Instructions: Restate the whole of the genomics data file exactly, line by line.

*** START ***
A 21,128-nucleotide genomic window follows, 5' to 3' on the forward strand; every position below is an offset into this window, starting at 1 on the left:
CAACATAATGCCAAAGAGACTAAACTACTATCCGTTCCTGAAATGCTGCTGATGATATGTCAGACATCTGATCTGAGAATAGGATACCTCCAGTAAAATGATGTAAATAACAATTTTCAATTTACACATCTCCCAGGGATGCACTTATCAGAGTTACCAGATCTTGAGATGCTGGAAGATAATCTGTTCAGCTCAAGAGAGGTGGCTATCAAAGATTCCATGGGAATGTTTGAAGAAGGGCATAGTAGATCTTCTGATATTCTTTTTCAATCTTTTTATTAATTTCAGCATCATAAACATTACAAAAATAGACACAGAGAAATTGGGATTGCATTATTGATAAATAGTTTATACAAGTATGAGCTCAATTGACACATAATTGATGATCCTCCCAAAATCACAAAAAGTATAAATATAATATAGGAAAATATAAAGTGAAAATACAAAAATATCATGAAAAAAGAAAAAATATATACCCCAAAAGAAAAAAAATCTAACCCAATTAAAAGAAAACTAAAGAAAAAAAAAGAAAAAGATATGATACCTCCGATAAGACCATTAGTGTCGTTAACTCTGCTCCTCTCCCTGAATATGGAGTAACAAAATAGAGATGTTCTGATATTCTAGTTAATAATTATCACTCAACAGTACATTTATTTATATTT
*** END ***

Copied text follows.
A 21,128-nucleotide genomic window follows, 5' to 3' on the forward strand; every position below is an offset into this window, starting at 1 on the left:
CAACATAATGCCAAAGAGACTAAACTACTATCCGTTCCTGAAATGCTGCTGATGATATGTCAGACATCTGATCTGAGAATAGGATACCTCCAGTAAAATGATGTAAATAACAATTTTCAATTTACACATCTCCCAGGGATGCACTTATCAGAGTTACCAGATCTTGAGATGCTGGAAGATAATCTGTTCAGCTCAAGAGAGGTGGCTATCAAAGATTCCATGGGAATGTTTGAAGAAGGGCATAGTAGATCTTCTGATATTCTTTTTCAATCTTTTTATTAATTTCAGCATCATAAACATTACAAAAATAGACACAGAGAAATTGGGATTGCATTATTGATAAATAGTTTATACAAGTATGAGCTCAATTGACACATAATTGATGATCCTCCCAAAATCACAAAAAGTATAAATATAATATAGGAAAATATAAAGTGAAAATACAAAAATATCATGAAAAAAGAAAAAATATATACCCCAAAAGAAAAAAAATCTAACCCAATTAAAAGAAAACTAAAGAAAAAAAAAGAAAAAGATATGATACCTCCGATAAGACCATTAGTGTCGTTAACTCTGCTCCTCTCCCTGAATATGGAGTAACAAAATAGAGATGTTCTGATATTCTAGTTAATAATTATCACTCAACAGTACATTTATTTATATTT